A new exhibition at Manchester’s Central Library explores in minute detail the customs and icons of major world religions and belief systems.

Manifested in a series of 12 scale modelled garden sheds, the works by Richard Bartle reduces the usually grand architecture of churches and temples into more private spaces of worship. Viewers are invited to make their own minds up about the question of what it is to have faith, and the differences and similarities between differing belief systems.

Each sculpture has been extensively researched by Richard through visiting places of worship and talking to people from the communities that use them, as well as researching religious, documentary and historical texts. Each shed and its interior has been painstakingly hand crafted, wherever possible staying true to materials and respecting the sacred and ideological value of the objects and images appropriate to that belief. The work explores the ideas of dedication and obsession, a global perspective of religion and politics, and our relationship with physical objects and architecture.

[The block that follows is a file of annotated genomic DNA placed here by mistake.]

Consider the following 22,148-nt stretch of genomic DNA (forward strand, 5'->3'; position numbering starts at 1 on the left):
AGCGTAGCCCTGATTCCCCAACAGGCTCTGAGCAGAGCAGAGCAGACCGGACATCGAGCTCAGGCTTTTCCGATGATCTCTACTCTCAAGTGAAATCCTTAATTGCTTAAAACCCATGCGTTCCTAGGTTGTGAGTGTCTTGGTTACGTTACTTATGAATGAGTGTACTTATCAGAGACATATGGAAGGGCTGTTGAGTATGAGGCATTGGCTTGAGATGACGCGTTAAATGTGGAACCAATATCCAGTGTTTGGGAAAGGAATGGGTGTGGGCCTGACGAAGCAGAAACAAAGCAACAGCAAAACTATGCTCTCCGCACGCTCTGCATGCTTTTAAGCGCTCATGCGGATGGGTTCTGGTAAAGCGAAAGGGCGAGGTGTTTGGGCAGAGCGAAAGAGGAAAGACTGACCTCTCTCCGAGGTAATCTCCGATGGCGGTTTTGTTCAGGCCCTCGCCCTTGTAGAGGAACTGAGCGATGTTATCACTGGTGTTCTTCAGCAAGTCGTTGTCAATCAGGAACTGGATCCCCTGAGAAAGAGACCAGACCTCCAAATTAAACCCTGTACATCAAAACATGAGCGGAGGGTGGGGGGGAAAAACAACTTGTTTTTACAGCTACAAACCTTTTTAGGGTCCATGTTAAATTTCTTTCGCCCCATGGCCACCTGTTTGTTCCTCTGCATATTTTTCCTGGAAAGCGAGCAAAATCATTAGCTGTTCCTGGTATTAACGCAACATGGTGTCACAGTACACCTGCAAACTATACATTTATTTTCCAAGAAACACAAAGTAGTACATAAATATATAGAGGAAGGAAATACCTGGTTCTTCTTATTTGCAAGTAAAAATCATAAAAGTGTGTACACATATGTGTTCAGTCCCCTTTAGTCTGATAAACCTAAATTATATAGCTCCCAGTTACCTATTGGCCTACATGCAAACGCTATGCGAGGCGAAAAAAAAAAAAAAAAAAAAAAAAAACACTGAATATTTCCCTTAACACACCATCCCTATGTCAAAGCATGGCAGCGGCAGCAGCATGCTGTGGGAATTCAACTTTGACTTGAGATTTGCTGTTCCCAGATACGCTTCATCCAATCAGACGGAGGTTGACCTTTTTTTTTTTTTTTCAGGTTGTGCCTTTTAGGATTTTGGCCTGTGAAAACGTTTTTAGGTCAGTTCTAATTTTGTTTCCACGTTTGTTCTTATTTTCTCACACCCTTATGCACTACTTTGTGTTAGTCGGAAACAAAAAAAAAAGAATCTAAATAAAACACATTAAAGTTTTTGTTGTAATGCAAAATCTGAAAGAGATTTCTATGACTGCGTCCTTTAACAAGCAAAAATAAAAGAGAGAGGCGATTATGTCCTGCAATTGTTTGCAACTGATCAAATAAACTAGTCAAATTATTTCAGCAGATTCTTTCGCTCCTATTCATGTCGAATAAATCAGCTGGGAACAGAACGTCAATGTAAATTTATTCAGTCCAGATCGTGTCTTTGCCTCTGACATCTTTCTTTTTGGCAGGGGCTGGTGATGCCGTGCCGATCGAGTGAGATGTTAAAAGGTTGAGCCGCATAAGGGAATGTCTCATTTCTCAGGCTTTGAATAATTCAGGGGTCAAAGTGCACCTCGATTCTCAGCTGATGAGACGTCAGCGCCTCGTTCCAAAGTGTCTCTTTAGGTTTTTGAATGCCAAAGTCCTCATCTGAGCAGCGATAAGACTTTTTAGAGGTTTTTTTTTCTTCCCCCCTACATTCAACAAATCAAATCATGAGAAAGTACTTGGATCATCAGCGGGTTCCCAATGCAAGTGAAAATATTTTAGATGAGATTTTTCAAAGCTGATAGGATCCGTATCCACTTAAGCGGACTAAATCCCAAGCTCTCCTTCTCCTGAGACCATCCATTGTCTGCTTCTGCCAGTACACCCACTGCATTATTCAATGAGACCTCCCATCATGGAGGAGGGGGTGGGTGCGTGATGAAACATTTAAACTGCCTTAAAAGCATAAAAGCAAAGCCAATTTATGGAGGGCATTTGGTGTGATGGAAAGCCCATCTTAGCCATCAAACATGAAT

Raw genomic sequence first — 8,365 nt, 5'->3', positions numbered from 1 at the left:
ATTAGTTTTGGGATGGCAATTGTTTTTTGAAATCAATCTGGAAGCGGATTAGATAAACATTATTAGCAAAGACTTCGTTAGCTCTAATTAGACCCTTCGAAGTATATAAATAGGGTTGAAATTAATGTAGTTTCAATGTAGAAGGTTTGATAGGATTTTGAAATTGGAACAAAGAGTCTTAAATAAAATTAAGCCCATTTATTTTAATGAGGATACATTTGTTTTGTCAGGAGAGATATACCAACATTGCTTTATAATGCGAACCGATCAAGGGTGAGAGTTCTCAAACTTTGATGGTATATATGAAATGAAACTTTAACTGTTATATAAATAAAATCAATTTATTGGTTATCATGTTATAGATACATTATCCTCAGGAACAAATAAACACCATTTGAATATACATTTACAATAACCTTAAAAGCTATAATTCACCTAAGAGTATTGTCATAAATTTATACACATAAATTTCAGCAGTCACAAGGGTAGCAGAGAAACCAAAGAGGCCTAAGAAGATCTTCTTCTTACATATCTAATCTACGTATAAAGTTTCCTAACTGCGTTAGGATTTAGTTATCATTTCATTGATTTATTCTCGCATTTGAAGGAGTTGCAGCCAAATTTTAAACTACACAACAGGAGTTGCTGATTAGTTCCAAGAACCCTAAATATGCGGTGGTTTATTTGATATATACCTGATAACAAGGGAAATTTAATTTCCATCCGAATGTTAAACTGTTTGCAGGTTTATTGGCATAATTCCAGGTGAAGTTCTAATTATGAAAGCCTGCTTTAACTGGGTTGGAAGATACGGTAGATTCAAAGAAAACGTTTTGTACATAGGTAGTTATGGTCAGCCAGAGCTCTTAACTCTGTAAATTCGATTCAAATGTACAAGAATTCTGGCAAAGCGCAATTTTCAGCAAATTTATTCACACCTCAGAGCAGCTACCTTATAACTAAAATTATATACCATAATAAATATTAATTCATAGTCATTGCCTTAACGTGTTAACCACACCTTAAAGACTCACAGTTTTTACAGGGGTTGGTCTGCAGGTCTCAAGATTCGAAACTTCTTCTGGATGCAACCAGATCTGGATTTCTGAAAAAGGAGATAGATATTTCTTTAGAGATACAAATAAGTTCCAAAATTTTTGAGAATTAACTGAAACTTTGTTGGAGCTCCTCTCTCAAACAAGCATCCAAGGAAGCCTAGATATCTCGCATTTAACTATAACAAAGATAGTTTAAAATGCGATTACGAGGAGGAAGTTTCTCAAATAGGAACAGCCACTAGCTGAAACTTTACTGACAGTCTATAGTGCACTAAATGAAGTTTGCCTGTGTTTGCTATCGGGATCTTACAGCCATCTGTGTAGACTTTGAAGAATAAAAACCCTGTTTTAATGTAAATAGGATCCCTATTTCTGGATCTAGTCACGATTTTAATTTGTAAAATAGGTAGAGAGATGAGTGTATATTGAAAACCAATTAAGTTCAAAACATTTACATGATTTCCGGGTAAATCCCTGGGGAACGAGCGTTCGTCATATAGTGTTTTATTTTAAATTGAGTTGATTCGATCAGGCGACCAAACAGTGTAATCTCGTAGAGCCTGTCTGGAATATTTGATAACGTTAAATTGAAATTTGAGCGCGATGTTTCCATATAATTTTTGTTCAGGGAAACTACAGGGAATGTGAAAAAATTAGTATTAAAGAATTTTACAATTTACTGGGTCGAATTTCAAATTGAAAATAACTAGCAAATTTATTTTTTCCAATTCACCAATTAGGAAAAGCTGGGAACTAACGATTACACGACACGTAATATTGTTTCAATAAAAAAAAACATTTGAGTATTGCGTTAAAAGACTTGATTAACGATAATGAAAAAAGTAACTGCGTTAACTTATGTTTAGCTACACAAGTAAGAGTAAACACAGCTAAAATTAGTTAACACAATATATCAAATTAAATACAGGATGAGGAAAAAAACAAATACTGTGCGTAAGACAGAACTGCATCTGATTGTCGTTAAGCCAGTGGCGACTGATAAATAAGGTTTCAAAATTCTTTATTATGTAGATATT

Richard Bartle is a Sheffield based artist who has exhibited widely in the UK and Europe. He has many works in both private and public collections. He says about his work; ‘I have always sought to observe the fundamental driving forces behind society and its ideas of political, economic and philosophical progress’.

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